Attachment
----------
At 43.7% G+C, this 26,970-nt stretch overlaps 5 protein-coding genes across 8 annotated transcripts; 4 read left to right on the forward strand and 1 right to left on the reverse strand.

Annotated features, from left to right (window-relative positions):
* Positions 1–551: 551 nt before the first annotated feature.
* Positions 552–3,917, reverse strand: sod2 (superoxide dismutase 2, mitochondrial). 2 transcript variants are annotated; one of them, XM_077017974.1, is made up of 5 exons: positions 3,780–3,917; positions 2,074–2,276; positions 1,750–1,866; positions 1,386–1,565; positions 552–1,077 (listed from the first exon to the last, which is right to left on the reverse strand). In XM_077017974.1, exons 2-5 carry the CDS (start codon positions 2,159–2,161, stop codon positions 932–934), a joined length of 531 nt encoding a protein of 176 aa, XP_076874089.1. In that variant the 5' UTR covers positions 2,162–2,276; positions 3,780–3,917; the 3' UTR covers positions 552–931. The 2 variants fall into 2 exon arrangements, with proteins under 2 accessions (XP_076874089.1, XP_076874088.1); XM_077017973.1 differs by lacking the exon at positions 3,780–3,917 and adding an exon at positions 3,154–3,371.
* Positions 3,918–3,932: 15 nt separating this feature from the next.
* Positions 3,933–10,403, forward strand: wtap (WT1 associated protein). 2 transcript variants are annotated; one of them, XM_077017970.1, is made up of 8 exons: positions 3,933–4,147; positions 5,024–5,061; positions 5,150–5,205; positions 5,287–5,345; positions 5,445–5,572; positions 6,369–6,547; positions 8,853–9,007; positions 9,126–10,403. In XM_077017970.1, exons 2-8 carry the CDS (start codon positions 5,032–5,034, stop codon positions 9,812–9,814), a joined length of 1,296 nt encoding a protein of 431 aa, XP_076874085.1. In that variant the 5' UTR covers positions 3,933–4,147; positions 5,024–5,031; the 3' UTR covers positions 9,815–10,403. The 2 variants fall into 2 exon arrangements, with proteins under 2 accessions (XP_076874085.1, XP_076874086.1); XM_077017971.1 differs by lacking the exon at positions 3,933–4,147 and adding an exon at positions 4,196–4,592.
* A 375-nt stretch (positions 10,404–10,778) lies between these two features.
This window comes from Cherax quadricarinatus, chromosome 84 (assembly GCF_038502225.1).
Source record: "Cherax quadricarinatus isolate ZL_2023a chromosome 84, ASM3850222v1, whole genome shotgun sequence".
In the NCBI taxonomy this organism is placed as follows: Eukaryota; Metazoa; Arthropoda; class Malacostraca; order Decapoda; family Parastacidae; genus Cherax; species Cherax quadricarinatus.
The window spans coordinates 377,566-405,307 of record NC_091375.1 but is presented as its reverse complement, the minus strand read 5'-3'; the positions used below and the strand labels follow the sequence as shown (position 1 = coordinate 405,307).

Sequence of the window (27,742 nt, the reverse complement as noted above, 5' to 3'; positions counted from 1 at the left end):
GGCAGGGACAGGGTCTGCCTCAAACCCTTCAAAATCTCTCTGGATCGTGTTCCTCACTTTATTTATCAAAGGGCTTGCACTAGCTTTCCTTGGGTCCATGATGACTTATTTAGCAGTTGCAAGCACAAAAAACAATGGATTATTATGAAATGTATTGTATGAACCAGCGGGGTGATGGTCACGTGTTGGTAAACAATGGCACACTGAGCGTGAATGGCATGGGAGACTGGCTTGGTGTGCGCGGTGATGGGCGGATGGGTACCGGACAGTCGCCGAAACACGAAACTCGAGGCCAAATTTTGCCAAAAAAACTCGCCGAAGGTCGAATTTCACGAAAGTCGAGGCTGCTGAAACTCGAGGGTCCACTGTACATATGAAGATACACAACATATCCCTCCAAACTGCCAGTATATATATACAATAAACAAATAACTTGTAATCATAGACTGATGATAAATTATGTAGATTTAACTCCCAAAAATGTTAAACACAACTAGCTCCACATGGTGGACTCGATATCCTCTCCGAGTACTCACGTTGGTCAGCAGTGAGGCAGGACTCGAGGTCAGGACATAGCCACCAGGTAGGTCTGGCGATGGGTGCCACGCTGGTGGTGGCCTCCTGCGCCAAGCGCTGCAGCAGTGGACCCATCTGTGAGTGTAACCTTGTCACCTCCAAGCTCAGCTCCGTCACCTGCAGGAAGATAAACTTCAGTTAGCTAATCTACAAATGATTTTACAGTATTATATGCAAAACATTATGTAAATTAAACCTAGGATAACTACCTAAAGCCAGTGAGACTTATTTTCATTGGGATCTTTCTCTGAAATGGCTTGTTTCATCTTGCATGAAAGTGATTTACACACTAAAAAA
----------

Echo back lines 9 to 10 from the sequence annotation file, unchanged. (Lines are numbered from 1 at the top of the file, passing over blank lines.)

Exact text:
Source record: "Cherax quadricarinatus isolate ZL_2023a chromosome 84, ASM3850222v1, whole genome shotgun sequence".
In the NCBI taxonomy this organism is placed as follows: Eukaryota; Metazoa; Arthropoda; class Malacostraca; order Decapoda; family Parastacidae; genus Cherax; species Cherax quadricarinatus.